When I was a kid, I used to go and watch the wrestling at the local town hall. It was terrific seeing live (as opposed to just on TV), those guys, dressed in only a pair of briefs, grappling one and other to the canvas in search of a submission or a three count. I loved the lithe bodies and tight arses packed into that flimsy piece of nylon, although at the time, I wasn’t fully aware of why I spent so much time gazing at each wrestler’s crotch.
At one point I did actually contemplate taking up the sport but, guess what, as I got older I became more worried about touching another guy. At what point the idea of such physical intimacy scared me I’m not sure but it was then I metaphorically hung up my trunks and binned any plans to become a professional wrestler. I went off the sport completely when it seemed that the heroes of the ring had become all fat and showbiz and a belly flop could render a knockout with barely any skill involved.
Meanwhile, middleweight and lightweight boxers became my object of fantasy. I didn’t want to fight but I appreciated the style, stamina and commitment of my new gods of the ring. Again, for me, it was definitely a fetish thing. Apart from obviously adoring such terrifically toned bodies, I loved the look of the smooth though lethal leather boxing gloves but especially the shiny satin shorts, which to my burgeoning gay sensibilities became a symbol of manliness and sexuality. These days the shorts have become some kind of baggy parody of a clown outfit and I think it unfortunate that some boxers now look like they belong in a circus.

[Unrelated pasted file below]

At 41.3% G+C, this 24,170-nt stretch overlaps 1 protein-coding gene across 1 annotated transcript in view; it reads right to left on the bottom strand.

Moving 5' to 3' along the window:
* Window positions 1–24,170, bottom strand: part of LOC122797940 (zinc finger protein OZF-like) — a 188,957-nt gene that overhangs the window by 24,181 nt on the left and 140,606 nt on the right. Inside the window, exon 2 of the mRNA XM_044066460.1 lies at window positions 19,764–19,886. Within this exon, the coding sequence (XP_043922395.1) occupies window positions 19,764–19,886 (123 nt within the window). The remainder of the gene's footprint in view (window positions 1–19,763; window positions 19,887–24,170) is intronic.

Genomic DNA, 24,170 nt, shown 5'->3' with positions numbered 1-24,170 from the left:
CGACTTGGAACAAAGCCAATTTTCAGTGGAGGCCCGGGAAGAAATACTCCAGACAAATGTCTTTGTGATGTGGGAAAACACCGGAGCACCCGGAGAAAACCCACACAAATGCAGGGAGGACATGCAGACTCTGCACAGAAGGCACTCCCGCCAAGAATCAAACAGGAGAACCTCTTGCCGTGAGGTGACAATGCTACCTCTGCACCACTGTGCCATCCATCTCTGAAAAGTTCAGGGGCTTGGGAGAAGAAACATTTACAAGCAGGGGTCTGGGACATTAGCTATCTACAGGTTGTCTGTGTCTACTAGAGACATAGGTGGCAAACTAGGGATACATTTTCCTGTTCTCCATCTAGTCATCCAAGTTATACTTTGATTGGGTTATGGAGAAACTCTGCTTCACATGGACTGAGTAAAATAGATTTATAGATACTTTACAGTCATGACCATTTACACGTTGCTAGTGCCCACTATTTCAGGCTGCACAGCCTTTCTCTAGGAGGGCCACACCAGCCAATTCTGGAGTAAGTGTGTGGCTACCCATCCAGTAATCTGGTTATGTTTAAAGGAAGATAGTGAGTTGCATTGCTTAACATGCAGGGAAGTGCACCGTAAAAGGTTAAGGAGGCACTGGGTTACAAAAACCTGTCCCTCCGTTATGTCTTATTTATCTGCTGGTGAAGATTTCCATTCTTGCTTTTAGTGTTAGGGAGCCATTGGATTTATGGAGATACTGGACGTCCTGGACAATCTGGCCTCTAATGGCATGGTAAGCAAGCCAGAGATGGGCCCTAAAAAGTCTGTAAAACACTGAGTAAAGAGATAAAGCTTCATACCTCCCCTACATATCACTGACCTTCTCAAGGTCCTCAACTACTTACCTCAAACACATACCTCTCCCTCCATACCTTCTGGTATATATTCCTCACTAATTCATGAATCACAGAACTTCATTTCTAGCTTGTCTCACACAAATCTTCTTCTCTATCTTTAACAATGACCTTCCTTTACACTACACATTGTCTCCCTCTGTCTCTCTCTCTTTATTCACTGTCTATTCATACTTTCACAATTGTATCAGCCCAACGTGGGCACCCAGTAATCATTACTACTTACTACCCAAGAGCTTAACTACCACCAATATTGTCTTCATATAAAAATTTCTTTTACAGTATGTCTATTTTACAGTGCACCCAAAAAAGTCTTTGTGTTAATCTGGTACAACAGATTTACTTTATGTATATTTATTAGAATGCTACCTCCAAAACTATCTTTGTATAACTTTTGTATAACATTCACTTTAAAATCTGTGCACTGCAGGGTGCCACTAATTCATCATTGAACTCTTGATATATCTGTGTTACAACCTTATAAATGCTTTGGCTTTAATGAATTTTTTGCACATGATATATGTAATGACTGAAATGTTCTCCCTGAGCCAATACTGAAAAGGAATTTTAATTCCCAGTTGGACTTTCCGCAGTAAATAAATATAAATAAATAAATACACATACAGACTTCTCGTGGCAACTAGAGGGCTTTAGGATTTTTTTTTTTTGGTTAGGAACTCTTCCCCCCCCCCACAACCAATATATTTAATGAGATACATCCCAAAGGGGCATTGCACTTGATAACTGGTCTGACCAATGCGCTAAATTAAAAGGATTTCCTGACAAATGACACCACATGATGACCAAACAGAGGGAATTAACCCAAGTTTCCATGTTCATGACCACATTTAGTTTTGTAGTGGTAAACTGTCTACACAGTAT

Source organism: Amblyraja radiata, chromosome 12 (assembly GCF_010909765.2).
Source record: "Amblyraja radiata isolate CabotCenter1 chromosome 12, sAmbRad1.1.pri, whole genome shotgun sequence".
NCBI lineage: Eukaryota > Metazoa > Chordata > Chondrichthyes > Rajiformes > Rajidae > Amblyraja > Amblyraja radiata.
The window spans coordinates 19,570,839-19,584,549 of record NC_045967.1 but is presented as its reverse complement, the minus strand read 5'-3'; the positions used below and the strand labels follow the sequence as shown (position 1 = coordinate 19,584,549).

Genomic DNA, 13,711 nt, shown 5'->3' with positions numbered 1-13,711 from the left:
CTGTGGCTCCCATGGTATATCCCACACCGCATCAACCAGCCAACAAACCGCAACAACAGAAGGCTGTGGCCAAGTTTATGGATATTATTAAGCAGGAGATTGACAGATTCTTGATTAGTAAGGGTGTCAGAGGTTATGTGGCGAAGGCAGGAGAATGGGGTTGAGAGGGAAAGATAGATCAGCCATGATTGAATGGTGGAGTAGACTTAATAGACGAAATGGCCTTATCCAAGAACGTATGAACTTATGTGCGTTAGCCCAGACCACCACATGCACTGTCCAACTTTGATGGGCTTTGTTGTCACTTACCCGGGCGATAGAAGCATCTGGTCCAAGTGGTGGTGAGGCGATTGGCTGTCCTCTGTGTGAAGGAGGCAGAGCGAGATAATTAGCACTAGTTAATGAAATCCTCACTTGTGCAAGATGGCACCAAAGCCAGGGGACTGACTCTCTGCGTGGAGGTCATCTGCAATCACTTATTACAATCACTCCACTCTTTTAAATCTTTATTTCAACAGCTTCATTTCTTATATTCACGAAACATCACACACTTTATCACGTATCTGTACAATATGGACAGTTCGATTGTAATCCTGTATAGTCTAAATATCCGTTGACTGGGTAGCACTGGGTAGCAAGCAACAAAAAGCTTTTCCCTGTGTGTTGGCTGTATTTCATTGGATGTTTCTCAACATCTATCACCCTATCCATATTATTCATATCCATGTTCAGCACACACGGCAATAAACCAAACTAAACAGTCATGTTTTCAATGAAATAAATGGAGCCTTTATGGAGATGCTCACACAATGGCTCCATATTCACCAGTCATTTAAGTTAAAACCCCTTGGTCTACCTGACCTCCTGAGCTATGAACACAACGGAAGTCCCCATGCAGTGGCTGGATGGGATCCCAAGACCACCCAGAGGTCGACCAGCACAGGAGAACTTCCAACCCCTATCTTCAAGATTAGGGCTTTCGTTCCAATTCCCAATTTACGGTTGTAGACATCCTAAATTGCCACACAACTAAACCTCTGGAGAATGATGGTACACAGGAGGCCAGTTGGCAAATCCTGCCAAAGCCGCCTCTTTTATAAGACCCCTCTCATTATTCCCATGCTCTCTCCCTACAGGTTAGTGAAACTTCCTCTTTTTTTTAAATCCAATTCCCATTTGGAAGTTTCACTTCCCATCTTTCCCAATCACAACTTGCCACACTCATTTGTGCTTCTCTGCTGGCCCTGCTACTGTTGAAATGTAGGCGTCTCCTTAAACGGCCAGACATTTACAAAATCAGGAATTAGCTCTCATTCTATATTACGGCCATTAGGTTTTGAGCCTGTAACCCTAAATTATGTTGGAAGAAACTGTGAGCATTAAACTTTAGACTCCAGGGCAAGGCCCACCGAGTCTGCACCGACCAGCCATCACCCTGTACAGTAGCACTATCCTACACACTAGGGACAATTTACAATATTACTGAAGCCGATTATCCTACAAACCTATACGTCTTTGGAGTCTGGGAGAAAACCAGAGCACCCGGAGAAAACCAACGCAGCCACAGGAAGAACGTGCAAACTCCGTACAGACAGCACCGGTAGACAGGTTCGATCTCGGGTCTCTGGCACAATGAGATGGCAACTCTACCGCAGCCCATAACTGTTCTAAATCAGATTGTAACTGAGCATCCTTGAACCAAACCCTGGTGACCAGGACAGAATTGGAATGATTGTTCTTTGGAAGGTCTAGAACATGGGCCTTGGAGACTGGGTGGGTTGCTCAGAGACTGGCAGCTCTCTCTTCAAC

When WWF (now WWE) exploded onto our screens, I hated the show business element to it. I disliked the fact that we got so much chat and hype with not enough action, and I begrudged the ‘fact’ that it all appeared (albeit well) choreographed. It took me a while to find my ‘gay’ perspective to it and enjoy the absolute hunks throwing themselves around in the tightest of shiny PVC and god knows what other ‘come and f*ck me’ style of garment they seem to wear. These beefy blokes (cos small and lithe just doesn’t happen in WWE) really do know how to sell themselves… to everyone.
I know that gay wrestling is very big and my friend Chris Geary (www.chrisgeary.com) takes part in bouts in this country and abroad, as well as running his own specialist meets. There are gay clubs worldwide you can find on the net that encourage guys to get physical with each other; wrestling, rugby, swimming, football and a host of others… but I wondered… boxing? Not so long ago there was a trend amongst white-collar workers and city slicker types to get in the ring themselves and have a fight. It was a way to let off steam to ‘prove’ to themselves that they weren’t just a bunch of desk-bound softies but real men who could take the knocks.
Switch on the sports channels and you will now find Muay Thai, kickboxing and UFC style boxing on our screens and my love of the perfectly taut body and physical skill, together with my penchant for watching guys fight it out in shorts, is back as strong as ever. Despite the very violence these sports portray, the entire activity just screams homo-erotica to me and I wondered if others felt the same way. Is it merely the imagery that hooks people or is it the right-hook that folk are now keen to experience and, I wondered, are gay guys looking for that ‘real man’ experience themselves?
Jim, who is gay and has been a boxing coach for many years, offered this opinion.